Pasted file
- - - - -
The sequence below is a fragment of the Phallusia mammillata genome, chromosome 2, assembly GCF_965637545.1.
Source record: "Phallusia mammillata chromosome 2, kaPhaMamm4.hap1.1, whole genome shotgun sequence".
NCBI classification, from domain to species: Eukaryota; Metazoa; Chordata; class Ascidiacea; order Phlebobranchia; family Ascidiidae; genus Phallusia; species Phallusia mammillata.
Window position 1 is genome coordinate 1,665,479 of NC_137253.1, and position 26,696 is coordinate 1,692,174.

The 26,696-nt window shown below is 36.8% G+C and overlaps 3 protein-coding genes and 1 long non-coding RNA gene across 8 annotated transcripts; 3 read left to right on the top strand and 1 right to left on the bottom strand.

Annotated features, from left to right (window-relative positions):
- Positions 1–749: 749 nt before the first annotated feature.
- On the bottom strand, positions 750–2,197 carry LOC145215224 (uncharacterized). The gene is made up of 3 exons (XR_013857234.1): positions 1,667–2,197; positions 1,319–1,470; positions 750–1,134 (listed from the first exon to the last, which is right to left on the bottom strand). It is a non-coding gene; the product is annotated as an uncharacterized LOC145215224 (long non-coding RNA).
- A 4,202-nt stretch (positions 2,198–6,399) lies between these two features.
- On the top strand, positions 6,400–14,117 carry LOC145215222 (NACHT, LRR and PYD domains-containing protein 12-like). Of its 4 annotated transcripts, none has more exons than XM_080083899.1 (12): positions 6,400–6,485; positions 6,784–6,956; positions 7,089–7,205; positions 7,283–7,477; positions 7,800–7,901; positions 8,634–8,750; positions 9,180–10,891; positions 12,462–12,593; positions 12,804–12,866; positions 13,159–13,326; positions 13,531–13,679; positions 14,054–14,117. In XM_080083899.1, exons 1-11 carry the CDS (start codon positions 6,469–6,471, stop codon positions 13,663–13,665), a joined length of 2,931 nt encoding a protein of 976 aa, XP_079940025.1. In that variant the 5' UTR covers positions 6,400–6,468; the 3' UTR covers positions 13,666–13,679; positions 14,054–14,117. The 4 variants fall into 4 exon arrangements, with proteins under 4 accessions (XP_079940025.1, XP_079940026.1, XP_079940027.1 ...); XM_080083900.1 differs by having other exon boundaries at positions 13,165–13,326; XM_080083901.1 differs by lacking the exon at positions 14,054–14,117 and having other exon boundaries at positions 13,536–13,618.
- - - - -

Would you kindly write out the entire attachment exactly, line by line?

The sequence below is a fragment of the Phallusia mammillata genome, chromosome 2, assembly GCF_965637545.1.
Source record: "Phallusia mammillata chromosome 2, kaPhaMamm4.hap1.1, whole genome shotgun sequence".
NCBI classification, from domain to species: Eukaryota; Metazoa; Chordata; class Ascidiacea; order Phlebobranchia; family Ascidiidae; genus Phallusia; species Phallusia mammillata.
Window position 1 is genome coordinate 1,665,479 of NC_137253.1, and position 26,696 is coordinate 1,692,174.

The 26,696-nt window shown below is 36.8% G+C and overlaps 3 protein-coding genes and 1 long non-coding RNA gene across 8 annotated transcripts; 3 read left to right on the top strand and 1 right to left on the bottom strand.

Annotated features, from left to right (window-relative positions):
- Positions 1–749: 749 nt before the first annotated feature.
- On the bottom strand, positions 750–2,197 carry LOC145215224 (uncharacterized). The gene is made up of 3 exons (XR_013857234.1): positions 1,667–2,197; positions 1,319–1,470; positions 750–1,134 (listed from the first exon to the last, which is right to left on the bottom strand). It is a non-coding gene; the product is annotated as an uncharacterized LOC145215224 (long non-coding RNA).
- A 4,202-nt stretch (positions 2,198–6,399) lies between these two features.
- On the top strand, positions 6,400–14,117 carry LOC145215222 (NACHT, LRR and PYD domains-containing protein 12-like). Of its 4 annotated transcripts, none has more exons than XM_080083899.1 (12): positions 6,400–6,485; positions 6,784–6,956; positions 7,089–7,205; positions 7,283–7,477; positions 7,800–7,901; positions 8,634–8,750; positions 9,180–10,891; positions 12,462–12,593; positions 12,804–12,866; positions 13,159–13,326; positions 13,531–13,679; positions 14,054–14,117. In XM_080083899.1, exons 1-11 carry the CDS (start codon positions 6,469–6,471, stop codon positions 13,663–13,665), a joined length of 2,931 nt encoding a protein of 976 aa, XP_079940025.1. In that variant the 5' UTR covers positions 6,400–6,468; the 3' UTR covers positions 13,666–13,679; positions 14,054–14,117. The 4 variants fall into 4 exon arrangements, with proteins under 4 accessions (XP_079940025.1, XP_079940026.1, XP_079940027.1 ...); XM_080083900.1 differs by having other exon boundaries at positions 13,165–13,326; XM_080083901.1 differs by lacking the exon at positions 14,054–14,117 and having other exon boundaries at positions 13,536–13,618.